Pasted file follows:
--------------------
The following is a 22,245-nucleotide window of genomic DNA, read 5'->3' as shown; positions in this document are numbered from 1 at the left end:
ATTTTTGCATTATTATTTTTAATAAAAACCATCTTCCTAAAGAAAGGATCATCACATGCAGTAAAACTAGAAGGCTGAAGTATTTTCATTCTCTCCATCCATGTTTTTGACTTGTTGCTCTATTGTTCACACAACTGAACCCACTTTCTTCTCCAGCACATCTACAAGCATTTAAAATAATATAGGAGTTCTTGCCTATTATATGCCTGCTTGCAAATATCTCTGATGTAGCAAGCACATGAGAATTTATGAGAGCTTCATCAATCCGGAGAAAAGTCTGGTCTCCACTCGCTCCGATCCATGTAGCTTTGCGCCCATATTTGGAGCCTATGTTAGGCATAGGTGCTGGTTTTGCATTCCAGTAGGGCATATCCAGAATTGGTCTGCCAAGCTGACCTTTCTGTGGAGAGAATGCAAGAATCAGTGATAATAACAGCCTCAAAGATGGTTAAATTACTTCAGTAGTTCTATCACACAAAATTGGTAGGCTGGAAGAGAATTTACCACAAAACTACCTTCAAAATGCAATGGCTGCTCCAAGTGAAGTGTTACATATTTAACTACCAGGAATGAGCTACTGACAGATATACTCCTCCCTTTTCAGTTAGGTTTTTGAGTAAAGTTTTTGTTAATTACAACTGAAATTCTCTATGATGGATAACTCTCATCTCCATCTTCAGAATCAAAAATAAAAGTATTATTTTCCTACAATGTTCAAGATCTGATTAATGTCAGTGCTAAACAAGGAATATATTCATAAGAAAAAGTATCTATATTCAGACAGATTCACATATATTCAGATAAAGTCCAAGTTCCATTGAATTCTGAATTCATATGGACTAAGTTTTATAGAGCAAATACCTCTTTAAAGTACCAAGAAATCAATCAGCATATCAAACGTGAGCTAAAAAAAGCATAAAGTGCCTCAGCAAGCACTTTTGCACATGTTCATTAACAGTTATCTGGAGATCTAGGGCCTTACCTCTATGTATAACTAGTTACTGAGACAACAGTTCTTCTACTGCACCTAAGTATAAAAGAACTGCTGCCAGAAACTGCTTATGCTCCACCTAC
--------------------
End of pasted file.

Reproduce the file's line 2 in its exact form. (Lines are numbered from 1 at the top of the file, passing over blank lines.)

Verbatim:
ATTTTTGCATTATTATTTTTAATAAAAACCATCTTCCTAAAGAAAGGATCATCACATGCAGTAAAACTAGAAGGCTGAAGTATTTTCATTCTCTCCATCCATGTTTTTGACTTGTTGCTCTATTGTTCACACAACTGAACCCACTTTCTTCTCCAGCACATCTACAAGCATTTAAAATAATATAGGAGTTCTTGCCTATTATATGCCTGCTTGCAAATATCTCTGATGTAGCAAGCACATGAGAATTTATGAGAGCTTCATCAATCCGGAGAAAAGTCTGGTCTCCACTCGCTCCGATCCATGTAGCTTTGCGCCCATATTTGGAGCCTATGTTAGGCATAGGTGCTGGTTTTGCATTCCAGTAGGGCATATCCAGAATTGGTCTGCCAAGCTGACCTTTCTGTGGAGAGAATGCAAGAATCAGTGATAATAACAGCCTCAAAGATGGTTAAATTACTTCAGTAGTTCTATCACACAAAATTGGTAGGCTGGAAGAGAATTTACCACAAAACTACCTTCAAAATGCAATGGCTGCTCCAAGTGAAGTGTTACATATTTAACTACCAGGAATGAGCTACTGACAGATATACTCCTCCCTTTTCAGTTAGGTTTTTGAGTAAAGTTTTTGTTAATTACAACTGAAATTCTCTATGATGGATAACTCTCATCTCCATCTTCAGAATCAAAAATAAAAGTATTATTTTCCTACAATGTTCAAGATCTGATTAATGTCAGTGCTAAACAAGGAATATATTCATAAGAAAAAGTATCTATATTCAGACAGATTCACATATATTCAGATAAAGTCCAAGTTCCATTGAATTCTGAATTCATATGGACTAAGTTTTATAGAGCAAATACCTCTTTAAAGTACCAAGAAATCAATCAGCATATCAAACGTGAGCTAAAAAAAGCATAAAGTGCCTCAGCAAGCACTTTTGCACATGTTCATTAACAGTTATCTGGAGATCTAGGGCCTTACCTCTATGTATAACTAGTTACTGAGACAACAGTTCTTCTACTGCACCTAAGTATAAAAGAACTGCTGCCAGAAACTGCTTATGCTCCACCTAC